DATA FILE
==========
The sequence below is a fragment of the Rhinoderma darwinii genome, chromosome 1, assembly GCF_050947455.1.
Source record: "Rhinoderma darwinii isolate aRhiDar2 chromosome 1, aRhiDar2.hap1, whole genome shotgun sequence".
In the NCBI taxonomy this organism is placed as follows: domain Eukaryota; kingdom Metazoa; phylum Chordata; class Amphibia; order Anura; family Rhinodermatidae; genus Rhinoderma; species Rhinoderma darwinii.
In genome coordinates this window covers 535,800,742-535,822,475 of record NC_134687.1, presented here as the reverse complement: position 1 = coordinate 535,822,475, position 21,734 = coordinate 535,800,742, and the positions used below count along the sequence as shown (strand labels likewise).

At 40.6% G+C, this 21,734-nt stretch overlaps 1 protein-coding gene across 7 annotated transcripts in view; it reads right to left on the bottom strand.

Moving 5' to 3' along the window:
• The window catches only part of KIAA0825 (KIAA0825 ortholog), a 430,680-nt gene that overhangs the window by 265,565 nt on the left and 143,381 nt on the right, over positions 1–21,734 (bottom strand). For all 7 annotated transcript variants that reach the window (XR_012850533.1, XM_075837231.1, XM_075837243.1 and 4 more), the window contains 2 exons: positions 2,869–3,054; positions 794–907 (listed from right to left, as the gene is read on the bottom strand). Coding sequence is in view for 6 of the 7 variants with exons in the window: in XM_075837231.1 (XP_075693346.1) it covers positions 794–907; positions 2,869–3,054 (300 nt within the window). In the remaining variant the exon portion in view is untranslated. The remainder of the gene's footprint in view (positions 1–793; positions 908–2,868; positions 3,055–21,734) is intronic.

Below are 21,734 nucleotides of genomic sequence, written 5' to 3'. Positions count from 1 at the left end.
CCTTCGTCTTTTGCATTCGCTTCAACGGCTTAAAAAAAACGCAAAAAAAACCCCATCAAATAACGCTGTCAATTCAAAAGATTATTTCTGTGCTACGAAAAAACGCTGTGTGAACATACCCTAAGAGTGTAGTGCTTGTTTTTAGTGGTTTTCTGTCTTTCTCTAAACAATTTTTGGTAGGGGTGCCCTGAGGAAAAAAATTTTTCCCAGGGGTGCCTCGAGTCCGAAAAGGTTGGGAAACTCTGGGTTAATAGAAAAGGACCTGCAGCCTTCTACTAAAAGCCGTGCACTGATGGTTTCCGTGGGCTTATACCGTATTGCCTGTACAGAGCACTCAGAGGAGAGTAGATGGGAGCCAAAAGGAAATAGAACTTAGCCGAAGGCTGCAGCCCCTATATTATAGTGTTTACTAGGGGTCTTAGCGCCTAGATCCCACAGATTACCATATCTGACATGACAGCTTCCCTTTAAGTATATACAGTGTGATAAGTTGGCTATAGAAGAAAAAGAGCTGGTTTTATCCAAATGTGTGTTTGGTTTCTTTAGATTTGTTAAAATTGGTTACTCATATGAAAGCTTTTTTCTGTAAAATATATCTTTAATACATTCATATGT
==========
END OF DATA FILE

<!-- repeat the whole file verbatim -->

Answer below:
The sequence below is a fragment of the Rhinoderma darwinii genome, chromosome 1, assembly GCF_050947455.1.
Source record: "Rhinoderma darwinii isolate aRhiDar2 chromosome 1, aRhiDar2.hap1, whole genome shotgun sequence".
In the NCBI taxonomy this organism is placed as follows: domain Eukaryota; kingdom Metazoa; phylum Chordata; class Amphibia; order Anura; family Rhinodermatidae; genus Rhinoderma; species Rhinoderma darwinii.
In genome coordinates this window covers 535,800,742-535,822,475 of record NC_134687.1, presented here as the reverse complement: position 1 = coordinate 535,822,475, position 21,734 = coordinate 535,800,742, and the positions used below count along the sequence as shown (strand labels likewise).

At 40.6% G+C, this 21,734-nt stretch overlaps 1 protein-coding gene across 7 annotated transcripts in view; it reads right to left on the bottom strand.

Moving 5' to 3' along the window:
• The window catches only part of KIAA0825 (KIAA0825 ortholog), a 430,680-nt gene that overhangs the window by 265,565 nt on the left and 143,381 nt on the right, over positions 1–21,734 (bottom strand). For all 7 annotated transcript variants that reach the window (XR_012850533.1, XM_075837231.1, XM_075837243.1 and 4 more), the window contains 2 exons: positions 2,869–3,054; positions 794–907 (listed from right to left, as the gene is read on the bottom strand). Coding sequence is in view for 6 of the 7 variants with exons in the window: in XM_075837231.1 (XP_075693346.1) it covers positions 794–907; positions 2,869–3,054 (300 nt within the window). In the remaining variant the exon portion in view is untranslated. The remainder of the gene's footprint in view (positions 1–793; positions 908–2,868; positions 3,055–21,734) is intronic.

Below are 21,734 nucleotides of genomic sequence, written 5' to 3'. Positions count from 1 at the left end.
CCTTCGTCTTTTGCATTCGCTTCAACGGCTTAAAAAAAACGCAAAAAAAACCCCATCAAATAACGCTGTCAATTCAAAAGATTATTTCTGTGCTACGAAAAAACGCTGTGTGAACATACCCTAAGAGTGTAGTGCTTGTTTTTAGTGGTTTTCTGTCTTTCTCTAAACAATTTTTGGTAGGGGTGCCCTGAGGAAAAAAATTTTTCCCAGGGGTGCCTCGAGTCCGAAAAGGTTGGGAAACTCTGGGTTAATAGAAAAGGACCTGCAGCCTTCTACTAAAAGCCGTGCACTGATGGTTTCCGTGGGCTTATACCGTATTGCCTGTACAGAGCACTCAGAGGAGAGTAGATGGGAGCCAAAAGGAAATAGAACTTAGCCGAAGGCTGCAGCCCCTATATTATAGTGTTTACTAGGGGTCTTAGCGCCTAGATCCCACAGATTACCATATCTGACATGACAGCTTCCCTTTAAGTATATACAGTGTGATAAGTTGGCTATAGAAGAAAAAGAGCTGGTTTTATCCAAATGTGTGTTTGGTTTCTTTAGATTTGTTAAAATTGGTTACTCATATGAAAGCTTTTTTCTGTAAAATATATCTTTAATACATTCATATGT